Nova Scotia Journal

Canada tightens restrictions on movie theaters due to omicron

Canada tightens restrictions on movie theaters

Key Takeaways:

  • Cinemas in Quebec have been closed, while venues throughout the country have been reduced to 50% capacity.
  • A new wave of movie theatre closures and restrictions has swept Canada’s entertainment industry as the country grapples with a sharp increase in COVID-19 cases caused by the highly infectious omicron variant.

Despite a busy holiday season, cinemas in Quebec have closed. In contrast, regulating provinces elsewhere in Canada have chosen to keep movie theatres open, but with tightened restrictions on mask-wearing and food and drink consumption.

The move comes on the heels of Canadian provinces reimposing seating capacity limits for large venues, such as those hosting movies, concerts, and sporting events.

Cinema Guzzo has closed all of its theatres in French-speaking Quebec as of December 20 at the provincial government’s request.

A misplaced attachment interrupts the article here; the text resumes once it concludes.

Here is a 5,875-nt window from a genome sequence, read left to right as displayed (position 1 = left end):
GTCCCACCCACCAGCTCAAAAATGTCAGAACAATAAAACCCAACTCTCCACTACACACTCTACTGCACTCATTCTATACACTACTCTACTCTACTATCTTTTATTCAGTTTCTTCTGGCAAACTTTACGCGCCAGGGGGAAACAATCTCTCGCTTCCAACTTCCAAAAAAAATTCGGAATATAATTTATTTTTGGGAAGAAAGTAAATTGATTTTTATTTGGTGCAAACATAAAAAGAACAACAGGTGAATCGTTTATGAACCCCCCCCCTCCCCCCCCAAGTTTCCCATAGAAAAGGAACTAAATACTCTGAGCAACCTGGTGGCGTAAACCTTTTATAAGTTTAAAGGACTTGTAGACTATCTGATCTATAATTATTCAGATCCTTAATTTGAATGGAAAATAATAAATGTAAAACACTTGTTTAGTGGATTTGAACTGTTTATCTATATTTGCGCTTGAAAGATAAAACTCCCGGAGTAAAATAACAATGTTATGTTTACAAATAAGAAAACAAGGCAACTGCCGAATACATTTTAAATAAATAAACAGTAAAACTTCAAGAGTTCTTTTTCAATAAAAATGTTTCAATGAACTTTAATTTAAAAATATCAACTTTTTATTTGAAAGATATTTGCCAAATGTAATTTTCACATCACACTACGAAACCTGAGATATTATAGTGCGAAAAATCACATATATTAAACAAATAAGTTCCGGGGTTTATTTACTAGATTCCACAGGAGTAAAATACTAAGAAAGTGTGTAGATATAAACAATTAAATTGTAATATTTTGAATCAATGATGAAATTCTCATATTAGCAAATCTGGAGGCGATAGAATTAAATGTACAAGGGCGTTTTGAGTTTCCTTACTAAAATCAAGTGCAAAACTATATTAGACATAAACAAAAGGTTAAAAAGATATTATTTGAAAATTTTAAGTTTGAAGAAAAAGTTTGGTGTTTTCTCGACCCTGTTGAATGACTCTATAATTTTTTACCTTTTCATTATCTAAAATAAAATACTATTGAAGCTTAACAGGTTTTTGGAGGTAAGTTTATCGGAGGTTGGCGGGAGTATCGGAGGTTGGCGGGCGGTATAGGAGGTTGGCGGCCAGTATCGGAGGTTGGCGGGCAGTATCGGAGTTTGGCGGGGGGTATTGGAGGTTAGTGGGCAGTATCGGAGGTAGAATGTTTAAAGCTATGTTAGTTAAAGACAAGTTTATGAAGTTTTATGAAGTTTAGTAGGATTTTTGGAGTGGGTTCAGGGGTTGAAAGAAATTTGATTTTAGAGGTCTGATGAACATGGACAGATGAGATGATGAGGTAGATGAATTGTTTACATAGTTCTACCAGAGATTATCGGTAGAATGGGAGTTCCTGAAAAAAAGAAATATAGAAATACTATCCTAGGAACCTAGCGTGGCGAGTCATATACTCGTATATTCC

“As is customary, we are closely monitoring the situation and will make any necessary adjustments based on requests from the authorities.” “Our top priority will persist to be the health of our employees and the general public,” the exhibitor said in a statement.

Canada restrictions on movie theaters; Image from The Hollywood Reporter

Cinemagoers in Toronto, the country’s largest media market, will continue to wear masks in theatres but will no longer be able to eat popcorn or drink beverages as the Ontario government implements new measures to combat the spread of the unknown, heavily mutating coronavirus variant. On December 23, Ontario reported a pandemic high of 5,790 new COVID-19 cases.

Cineplex, the country’s largest exhibitor, has closed 19 theatres in Quebec and Newfoundland to slow the spread of the omicron variant. Only Saskatchewan does not have capacity restrictions that affect movie theatre chains.

As of December 23, Cineplex operated 141 theatres in the rest of Canada. In Ontario, Cineplex has had to reduce seating by half in its theaters, except locations in regional markets such as Kingston, Sault Ste Marie, Ottawa, Belleville, and Sudbury, where additional public health directives are in place.

The reintroduction of capacity restrictions comes after a resurgence in box office for Hollywood tentpoles such as No Time to Die, Dune, and Sony’s Tom Holland starrer Spider-Man: No Way Home, which hit theatres in mid-December.

Source: hollywoodreporter

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